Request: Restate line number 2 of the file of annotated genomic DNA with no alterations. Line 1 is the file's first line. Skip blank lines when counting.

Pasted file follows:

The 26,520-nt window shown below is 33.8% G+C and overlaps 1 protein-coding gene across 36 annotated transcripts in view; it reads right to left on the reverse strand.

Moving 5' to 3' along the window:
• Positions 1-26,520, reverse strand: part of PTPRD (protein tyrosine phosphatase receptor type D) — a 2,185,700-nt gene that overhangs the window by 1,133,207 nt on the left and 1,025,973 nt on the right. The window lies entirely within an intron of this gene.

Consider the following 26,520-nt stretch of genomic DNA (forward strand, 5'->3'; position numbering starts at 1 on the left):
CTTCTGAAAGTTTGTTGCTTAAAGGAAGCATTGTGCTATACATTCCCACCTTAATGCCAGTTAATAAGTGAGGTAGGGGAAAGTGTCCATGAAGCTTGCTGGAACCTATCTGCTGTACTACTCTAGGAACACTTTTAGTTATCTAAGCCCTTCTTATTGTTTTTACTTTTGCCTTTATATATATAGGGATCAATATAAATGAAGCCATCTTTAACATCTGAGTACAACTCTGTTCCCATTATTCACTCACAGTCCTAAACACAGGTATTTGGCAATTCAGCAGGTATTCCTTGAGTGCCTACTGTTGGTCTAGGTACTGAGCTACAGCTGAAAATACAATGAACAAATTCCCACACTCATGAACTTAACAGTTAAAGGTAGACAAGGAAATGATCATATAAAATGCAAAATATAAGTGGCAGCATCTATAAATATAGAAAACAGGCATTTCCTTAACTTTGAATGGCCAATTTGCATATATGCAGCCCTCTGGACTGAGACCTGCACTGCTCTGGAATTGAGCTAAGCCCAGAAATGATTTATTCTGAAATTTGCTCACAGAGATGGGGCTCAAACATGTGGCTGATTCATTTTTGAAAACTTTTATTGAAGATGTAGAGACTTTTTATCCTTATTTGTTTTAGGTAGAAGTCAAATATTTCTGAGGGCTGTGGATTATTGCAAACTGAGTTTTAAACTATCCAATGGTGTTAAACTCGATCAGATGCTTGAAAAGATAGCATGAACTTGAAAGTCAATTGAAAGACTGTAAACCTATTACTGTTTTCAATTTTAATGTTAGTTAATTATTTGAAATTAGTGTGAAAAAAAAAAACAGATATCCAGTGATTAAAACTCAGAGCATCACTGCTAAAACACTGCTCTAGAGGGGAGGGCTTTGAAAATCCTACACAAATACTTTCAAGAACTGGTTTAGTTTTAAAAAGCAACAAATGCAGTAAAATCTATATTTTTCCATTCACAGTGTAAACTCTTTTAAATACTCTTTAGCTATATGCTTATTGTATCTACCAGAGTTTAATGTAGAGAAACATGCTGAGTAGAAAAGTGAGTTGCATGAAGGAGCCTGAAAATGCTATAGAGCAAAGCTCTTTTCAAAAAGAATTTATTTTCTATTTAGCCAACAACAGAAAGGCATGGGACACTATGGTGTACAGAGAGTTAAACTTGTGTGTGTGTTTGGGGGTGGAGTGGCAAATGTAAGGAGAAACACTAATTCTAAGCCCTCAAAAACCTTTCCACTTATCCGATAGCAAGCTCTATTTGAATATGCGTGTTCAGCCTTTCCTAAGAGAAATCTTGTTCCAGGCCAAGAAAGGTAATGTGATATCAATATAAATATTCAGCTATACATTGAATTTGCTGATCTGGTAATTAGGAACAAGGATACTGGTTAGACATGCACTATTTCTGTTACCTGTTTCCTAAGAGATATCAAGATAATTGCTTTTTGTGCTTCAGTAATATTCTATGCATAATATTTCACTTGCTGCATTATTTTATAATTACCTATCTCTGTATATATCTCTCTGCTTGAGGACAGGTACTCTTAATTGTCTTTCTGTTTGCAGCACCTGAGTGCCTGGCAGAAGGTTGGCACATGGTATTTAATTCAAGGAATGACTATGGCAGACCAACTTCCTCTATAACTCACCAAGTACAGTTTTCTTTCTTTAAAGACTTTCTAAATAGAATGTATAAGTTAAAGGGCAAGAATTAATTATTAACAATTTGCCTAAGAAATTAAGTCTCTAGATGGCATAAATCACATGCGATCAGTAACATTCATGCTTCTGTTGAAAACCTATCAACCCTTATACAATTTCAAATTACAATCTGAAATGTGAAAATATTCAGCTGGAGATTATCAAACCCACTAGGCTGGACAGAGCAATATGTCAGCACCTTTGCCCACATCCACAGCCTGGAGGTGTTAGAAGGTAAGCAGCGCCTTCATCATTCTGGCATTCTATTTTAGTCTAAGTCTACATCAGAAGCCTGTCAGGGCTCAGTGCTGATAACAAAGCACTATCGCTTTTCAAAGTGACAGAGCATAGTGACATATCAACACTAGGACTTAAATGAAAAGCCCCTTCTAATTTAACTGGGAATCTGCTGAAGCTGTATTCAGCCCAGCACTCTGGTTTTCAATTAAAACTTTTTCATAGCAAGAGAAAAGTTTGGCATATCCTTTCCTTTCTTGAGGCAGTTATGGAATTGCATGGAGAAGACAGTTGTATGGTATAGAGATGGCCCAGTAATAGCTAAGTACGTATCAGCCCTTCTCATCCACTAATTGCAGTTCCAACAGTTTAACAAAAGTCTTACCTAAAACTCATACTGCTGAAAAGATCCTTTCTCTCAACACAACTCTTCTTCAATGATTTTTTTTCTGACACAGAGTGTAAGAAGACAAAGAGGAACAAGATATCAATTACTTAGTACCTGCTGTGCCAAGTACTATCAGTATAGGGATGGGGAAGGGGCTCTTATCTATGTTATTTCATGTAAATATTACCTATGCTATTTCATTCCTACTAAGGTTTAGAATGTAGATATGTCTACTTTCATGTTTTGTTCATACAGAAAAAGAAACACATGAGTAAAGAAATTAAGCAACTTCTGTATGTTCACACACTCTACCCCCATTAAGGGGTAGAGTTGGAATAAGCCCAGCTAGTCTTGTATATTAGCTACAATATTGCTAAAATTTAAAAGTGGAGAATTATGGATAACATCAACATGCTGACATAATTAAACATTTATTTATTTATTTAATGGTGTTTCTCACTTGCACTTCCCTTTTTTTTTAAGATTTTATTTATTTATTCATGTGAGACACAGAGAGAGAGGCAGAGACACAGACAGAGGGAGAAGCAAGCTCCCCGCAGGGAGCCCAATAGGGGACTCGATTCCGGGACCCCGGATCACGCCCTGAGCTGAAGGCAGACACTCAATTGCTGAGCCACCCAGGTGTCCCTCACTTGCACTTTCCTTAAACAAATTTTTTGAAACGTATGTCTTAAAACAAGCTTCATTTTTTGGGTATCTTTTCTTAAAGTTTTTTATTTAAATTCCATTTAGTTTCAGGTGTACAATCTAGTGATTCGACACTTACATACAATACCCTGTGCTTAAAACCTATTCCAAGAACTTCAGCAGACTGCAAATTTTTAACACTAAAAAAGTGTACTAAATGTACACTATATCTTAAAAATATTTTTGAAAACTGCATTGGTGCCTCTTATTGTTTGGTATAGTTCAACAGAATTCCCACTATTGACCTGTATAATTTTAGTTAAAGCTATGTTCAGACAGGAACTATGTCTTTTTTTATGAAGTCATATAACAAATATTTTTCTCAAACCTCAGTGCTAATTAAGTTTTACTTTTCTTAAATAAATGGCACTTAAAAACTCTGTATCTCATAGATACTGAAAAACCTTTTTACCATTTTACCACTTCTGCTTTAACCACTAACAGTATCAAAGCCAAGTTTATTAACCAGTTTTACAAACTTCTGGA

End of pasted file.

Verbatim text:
Moving 5' to 3' along the window: